When Writers get Writers’ Block, they write about Writers’ Block.

I started this blog almost a year ago to fill in something in my life that was missing- that creative outlet, the mentally challenging piece. Don’t get me wrong, my job was great, something I had trained for, but it had become a little routine. Writing gave me that academic, expressive forum. The ideas came fast and furious; posts got written while I was working, scribbled on the back of someone’s blood test results (sorry!) They came while I was running, I would race home to get them down on paper. I would wake up, and there would be 5 new ideas in my head, just waiting to be transferred to writing.

Then I got a temporary promotion. A new job that I love, but one that takes every ounce of attention that I have all day long. Sometimes all night long. Basically my job is the job equivalent of a newborn; unreasonable, unpredictable and always needing something else from me, but I love it anyway. Now at work I struggle for time to eat, and when I come home I struggle for the energy to hold up my end of a conversation with J,  never mind finding time and energy to write for fun. I wake up remembering all the things I need to put into a report instead of fun ideas about a book-related recipe to try. I set aside time to write, but I end up just staring at a blank word document, watching that damn cursor blink…mocking me and everything I stand for.

Writers’ Block.

So I waited. And waited and waited and waited. I read other blogs, books and magazines. I made lists of things that I could write about. I started posts, and discarded them. So then I did what any reasonable person would do when faced with a seemingly solution-less problem: I Googled it.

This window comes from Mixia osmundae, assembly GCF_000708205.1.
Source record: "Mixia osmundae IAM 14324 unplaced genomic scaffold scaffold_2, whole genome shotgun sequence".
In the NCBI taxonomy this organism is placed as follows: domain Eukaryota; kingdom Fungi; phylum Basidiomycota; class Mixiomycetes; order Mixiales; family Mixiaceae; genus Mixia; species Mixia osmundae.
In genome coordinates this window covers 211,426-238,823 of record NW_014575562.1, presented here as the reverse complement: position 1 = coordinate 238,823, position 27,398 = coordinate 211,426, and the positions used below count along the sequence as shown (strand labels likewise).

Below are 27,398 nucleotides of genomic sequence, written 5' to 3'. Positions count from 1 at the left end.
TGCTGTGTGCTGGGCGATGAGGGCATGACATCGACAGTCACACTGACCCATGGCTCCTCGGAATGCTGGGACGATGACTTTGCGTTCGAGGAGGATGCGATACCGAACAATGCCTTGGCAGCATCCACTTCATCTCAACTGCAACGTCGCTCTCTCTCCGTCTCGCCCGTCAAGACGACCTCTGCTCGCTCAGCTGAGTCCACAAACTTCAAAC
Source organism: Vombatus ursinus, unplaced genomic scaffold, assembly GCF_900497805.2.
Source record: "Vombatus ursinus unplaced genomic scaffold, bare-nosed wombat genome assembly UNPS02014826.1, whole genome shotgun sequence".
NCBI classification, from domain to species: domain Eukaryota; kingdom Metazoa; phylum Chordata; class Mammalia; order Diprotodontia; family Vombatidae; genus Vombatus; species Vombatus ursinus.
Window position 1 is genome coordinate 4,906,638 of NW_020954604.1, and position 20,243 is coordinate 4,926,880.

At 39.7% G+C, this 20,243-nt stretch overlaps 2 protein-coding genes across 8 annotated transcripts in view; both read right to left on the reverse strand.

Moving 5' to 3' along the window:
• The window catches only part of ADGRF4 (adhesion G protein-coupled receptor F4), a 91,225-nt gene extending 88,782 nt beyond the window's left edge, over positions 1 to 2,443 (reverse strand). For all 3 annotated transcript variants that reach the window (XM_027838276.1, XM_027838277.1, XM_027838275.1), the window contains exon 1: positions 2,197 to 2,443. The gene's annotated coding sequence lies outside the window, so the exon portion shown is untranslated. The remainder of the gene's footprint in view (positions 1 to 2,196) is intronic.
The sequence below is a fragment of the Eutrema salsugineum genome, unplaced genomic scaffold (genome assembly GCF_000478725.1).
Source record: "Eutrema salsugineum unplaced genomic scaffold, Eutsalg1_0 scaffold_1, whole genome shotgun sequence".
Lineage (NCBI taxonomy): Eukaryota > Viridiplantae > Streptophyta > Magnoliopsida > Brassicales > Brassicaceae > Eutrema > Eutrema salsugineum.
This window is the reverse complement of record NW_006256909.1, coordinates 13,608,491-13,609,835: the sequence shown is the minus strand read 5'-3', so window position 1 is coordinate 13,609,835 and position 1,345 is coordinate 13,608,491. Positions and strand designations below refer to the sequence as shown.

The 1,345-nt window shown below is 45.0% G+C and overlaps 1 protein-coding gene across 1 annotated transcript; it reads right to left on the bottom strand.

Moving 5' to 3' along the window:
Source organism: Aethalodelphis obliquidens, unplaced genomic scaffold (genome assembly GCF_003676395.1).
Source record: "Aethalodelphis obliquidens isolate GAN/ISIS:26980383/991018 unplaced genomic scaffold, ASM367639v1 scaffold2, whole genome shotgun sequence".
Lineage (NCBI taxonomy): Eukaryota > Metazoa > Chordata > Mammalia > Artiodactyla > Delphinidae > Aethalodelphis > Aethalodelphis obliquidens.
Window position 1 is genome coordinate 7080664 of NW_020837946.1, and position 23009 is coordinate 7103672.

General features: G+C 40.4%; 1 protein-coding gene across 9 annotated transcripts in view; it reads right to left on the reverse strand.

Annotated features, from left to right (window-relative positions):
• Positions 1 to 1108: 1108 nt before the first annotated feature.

So, after extensive google-research it looks to me like you’ve got the basic, go-to tips:

  • Take a break (like a 3 month break? Done.)
  • Free Association writing (Tried it. Ended up with this weeks grocery list and a picture of the cat playing the bongos).

    Useful...but not a cure for W.B.
    Useful…but not a cure for W.B.
  • Read the writing of others (Obviously done. Enjoyable but surprisingly unhelpful)

Then you have your not-so typical “wacky cures for writers’ block”:

  • Ingest ungodly amounts of caffeine (What do people hopped up on caffeine do? They watch Netflix, they read everything on the huffington post. They do not write.)
  • Make yourself dizzy (Not happening- I had to opt out of one of the dances at Zumba because there were too many turns and I didn’t want to throw up on my sister…again).
  • Try using more swears to feel more freely expressive. (This might actually work. If I swear at work enough maybe I’ll get fired and then I’ll have lots of time to write!)

Having failed at all of these cures, I figured at the end of the day, writers’ block is just about where you are in your life. I don’t write to put food on the table, I write for fun. Writers’ block isn’t some disease state that one falls victim to. The ideas, inspiration and motivation will come back to you when you’re ready. So I figured I would just relax, take a few minutes every morning before my day got crazy and check in with the muses, see if anything occurs to me.

Then I noticed that Googling “Cures for writers’ block” brings up 56,200 articles. So 56,200 other writers have written about writers block. What if the cure for writer’s block…is to write about writers block?

It still might still be swearing like a goddamn sailor. Hard to say. Either way, I’m back in the fucking game!

One thought on “When Writers get Writers’ Block, they write about Writers’ Block.

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